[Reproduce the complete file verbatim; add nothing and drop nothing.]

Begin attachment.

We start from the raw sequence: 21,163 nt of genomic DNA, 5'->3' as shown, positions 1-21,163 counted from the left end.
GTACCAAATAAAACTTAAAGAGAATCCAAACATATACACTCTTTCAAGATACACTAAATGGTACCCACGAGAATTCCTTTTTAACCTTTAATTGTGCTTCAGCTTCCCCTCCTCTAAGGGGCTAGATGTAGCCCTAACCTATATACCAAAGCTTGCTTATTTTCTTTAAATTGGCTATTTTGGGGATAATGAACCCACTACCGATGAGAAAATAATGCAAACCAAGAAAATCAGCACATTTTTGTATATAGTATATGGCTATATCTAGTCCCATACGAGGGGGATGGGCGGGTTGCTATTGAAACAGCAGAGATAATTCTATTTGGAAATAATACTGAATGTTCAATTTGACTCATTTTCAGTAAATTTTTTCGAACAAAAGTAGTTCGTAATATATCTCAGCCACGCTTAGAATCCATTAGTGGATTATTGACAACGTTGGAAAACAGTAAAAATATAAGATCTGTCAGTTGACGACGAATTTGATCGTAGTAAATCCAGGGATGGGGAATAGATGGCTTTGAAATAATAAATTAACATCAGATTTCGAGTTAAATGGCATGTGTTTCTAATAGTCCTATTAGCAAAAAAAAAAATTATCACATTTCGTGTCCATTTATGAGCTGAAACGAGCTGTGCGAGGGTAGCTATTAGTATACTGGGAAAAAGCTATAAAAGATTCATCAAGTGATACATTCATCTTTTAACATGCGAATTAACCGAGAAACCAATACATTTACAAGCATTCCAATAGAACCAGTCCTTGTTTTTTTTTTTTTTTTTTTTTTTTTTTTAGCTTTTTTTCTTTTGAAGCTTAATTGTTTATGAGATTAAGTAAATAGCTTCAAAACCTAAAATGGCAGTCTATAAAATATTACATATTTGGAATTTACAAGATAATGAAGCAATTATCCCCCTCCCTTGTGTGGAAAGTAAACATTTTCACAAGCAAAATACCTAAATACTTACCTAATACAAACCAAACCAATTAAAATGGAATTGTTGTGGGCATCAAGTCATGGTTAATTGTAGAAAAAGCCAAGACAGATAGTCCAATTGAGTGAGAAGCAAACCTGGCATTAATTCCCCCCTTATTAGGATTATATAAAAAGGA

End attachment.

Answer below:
We start from the raw sequence: 21,163 nt of genomic DNA, 5'->3' as shown, positions 1-21,163 counted from the left end.
GTACCAAATAAAACTTAAAGAGAATCCAAACATATACACTCTTTCAAGATACACTAAATGGTACCCACGAGAATTCCTTTTTAACCTTTAATTGTGCTTCAGCTTCCCCTCCTCTAAGGGGCTAGATGTAGCCCTAACCTATATACCAAAGCTTGCTTATTTTCTTTAAATTGGCTATTTTGGGGATAATGAACCCACTACCGATGAGAAAATAATGCAAACCAAGAAAATCAGCACATTTTTGTATATAGTATATGGCTATATCTAGTCCCATACGAGGGGGATGGGCGGGTTGCTATTGAAACAGCAGAGATAATTCTATTTGGAAATAATACTGAATGTTCAATTTGACTCATTTTCAGTAAATTTTTTCGAACAAAAGTAGTTCGTAATATATCTCAGCCACGCTTAGAATCCATTAGTGGATTATTGACAACGTTGGAAAACAGTAAAAATATAAGATCTGTCAGTTGACGACGAATTTGATCGTAGTAAATCCAGGGATGGGGAATAGATGGCTTTGAAATAATAAATTAACATCAGATTTCGAGTTAAATGGCATGTGTTTCTAATAGTCCTATTAGCAAAAAAAAAAATTATCACATTTCGTGTCCATTTATGAGCTGAAACGAGCTGTGCGAGGGTAGCTATTAGTATACTGGGAAAAAGCTATAAAAGATTCATCAAGTGATACATTCATCTTTTAACATGCGAATTAACCGAGAAACCAATACATTTACAAGCATTCCAATAGAACCAGTCCTTGTTTTTTTTTTTTTTTTTTTTTTTTTTTTAGCTTTTTTTCTTTTGAAGCTTAATTGTTTATGAGATTAAGTAAATAGCTTCAAAACCTAAAATGGCAGTCTATAAAATATTACATATTTGGAATTTACAAGATAATGAAGCAATTATCCCCCTCCCTTGTGTGGAAAGTAAACATTTTCACAAGCAAAATACCTAAATACTTACCTAATACAAACCAAACCAATTAAAATGGAATTGTTGTGGGCATCAAGTCATGGTTAATTGTAGAAAAAGCCAAGACAGATAGTCCAATTGAGTGAGAAGCAAACCTGGCATTAATTCCCCCCTTATTAGGATTATATAAAAAGGA